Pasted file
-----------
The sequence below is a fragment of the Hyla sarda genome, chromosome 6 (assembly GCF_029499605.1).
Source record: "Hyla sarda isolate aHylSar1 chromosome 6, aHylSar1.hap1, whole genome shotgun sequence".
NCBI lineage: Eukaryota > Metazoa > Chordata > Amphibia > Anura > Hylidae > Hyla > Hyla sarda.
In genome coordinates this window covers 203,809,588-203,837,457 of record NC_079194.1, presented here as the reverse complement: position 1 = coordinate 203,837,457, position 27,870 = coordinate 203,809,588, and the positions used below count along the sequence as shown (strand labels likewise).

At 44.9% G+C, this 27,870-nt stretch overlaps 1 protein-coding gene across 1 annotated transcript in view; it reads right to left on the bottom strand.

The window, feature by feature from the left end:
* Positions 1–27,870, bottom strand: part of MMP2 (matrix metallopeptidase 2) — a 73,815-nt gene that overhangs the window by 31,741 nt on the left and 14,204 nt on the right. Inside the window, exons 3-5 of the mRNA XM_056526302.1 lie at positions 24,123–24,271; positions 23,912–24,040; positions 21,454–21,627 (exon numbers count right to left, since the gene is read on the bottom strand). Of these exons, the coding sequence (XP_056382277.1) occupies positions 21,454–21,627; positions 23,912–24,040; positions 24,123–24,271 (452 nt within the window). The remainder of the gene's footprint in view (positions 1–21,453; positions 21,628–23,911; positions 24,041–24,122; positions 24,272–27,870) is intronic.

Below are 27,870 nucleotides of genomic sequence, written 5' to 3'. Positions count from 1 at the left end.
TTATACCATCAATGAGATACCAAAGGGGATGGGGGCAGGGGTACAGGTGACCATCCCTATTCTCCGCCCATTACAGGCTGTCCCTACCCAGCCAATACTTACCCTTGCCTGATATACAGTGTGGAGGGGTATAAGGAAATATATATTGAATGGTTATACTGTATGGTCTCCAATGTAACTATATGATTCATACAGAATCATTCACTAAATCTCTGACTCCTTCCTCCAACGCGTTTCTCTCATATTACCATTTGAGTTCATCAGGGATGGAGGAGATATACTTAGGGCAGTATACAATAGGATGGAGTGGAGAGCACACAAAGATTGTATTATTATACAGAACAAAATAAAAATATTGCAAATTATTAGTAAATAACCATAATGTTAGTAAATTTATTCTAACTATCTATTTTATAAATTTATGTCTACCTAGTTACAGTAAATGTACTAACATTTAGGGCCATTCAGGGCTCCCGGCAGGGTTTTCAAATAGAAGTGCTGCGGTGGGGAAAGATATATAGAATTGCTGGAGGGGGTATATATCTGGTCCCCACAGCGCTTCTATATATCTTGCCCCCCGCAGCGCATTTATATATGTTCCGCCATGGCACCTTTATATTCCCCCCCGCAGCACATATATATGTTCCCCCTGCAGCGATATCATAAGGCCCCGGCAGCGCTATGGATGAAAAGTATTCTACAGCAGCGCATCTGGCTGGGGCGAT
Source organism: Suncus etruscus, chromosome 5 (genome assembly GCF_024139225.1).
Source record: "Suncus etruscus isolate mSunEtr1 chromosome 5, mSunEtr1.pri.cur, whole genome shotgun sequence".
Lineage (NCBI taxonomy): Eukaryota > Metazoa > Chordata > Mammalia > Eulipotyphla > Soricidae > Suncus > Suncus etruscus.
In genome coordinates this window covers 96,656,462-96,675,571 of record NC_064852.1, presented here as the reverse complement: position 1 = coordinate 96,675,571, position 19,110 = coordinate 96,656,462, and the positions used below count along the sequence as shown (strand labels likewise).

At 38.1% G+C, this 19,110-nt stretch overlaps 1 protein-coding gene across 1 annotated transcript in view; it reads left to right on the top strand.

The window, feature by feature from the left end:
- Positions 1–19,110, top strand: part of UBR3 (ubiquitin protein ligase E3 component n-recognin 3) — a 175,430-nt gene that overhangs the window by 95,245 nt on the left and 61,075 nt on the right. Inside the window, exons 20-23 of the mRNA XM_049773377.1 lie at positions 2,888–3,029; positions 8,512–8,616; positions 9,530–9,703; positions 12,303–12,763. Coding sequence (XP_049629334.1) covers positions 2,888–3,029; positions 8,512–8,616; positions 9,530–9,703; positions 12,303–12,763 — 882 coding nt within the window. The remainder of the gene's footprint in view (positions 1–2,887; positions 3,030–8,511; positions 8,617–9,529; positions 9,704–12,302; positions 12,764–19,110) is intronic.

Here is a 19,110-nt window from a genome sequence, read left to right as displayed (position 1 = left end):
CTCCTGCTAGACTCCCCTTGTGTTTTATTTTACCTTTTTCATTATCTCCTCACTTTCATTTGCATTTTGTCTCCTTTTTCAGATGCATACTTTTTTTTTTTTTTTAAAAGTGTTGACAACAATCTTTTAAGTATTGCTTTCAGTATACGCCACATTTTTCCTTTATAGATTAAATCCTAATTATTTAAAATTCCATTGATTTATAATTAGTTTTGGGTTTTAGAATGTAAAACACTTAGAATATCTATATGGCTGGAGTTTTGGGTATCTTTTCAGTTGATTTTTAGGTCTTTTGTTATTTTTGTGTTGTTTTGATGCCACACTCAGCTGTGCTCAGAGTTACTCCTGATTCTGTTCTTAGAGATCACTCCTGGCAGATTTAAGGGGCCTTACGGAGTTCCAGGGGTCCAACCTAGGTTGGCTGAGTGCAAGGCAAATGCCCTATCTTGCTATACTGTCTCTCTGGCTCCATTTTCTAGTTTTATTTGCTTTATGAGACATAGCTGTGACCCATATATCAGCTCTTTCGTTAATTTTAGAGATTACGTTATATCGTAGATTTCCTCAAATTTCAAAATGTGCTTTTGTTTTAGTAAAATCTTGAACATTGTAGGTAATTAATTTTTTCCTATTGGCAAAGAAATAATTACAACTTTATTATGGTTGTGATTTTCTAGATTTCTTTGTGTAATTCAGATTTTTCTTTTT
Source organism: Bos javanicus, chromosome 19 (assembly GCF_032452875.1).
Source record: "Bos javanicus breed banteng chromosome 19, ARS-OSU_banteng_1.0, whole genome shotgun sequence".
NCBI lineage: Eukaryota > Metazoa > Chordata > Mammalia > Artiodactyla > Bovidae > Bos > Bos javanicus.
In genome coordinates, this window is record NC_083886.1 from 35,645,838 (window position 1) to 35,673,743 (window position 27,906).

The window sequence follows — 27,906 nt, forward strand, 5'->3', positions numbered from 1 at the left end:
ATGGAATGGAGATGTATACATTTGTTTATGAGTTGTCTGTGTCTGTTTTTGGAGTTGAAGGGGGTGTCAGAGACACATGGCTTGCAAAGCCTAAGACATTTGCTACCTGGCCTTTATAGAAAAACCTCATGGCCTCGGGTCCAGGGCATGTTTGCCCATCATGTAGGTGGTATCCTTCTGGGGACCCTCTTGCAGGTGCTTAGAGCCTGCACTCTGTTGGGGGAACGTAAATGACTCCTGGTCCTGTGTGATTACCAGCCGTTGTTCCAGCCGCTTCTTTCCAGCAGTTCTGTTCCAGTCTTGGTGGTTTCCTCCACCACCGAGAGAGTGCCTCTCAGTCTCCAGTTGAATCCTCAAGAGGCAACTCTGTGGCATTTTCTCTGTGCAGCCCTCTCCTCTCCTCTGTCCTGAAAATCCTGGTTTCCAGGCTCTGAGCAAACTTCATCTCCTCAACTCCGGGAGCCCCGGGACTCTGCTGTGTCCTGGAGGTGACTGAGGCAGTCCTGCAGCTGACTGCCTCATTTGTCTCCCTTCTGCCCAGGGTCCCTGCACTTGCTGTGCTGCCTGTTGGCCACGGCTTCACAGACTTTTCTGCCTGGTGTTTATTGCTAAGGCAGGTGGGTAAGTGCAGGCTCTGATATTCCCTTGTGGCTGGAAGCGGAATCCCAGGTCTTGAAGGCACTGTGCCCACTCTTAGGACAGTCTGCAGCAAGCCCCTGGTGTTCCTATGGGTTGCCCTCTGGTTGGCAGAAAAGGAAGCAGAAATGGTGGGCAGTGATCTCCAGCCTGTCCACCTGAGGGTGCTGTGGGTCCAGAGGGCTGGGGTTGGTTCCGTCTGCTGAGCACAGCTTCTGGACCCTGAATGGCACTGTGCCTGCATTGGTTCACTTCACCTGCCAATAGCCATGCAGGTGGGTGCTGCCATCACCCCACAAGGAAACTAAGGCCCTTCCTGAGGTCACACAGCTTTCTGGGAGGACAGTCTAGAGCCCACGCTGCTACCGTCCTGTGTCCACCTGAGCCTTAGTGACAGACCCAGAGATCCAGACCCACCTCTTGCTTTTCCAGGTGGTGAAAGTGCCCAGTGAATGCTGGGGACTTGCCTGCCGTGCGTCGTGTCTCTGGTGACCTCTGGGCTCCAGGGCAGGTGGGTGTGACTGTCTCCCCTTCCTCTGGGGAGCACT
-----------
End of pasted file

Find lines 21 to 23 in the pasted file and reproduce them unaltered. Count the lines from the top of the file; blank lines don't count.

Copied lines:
NCBI lineage: Eukaryota > Metazoa > Chordata > Mammalia > Artiodactyla > Bovidae > Bos > Bos javanicus.
In genome coordinates, this window is record NC_083886.1 from 35,645,838 (window position 1) to 35,673,743 (window position 27,906).

The window sequence follows — 27,906 nt, forward strand, 5'->3', positions numbered from 1 at the left end: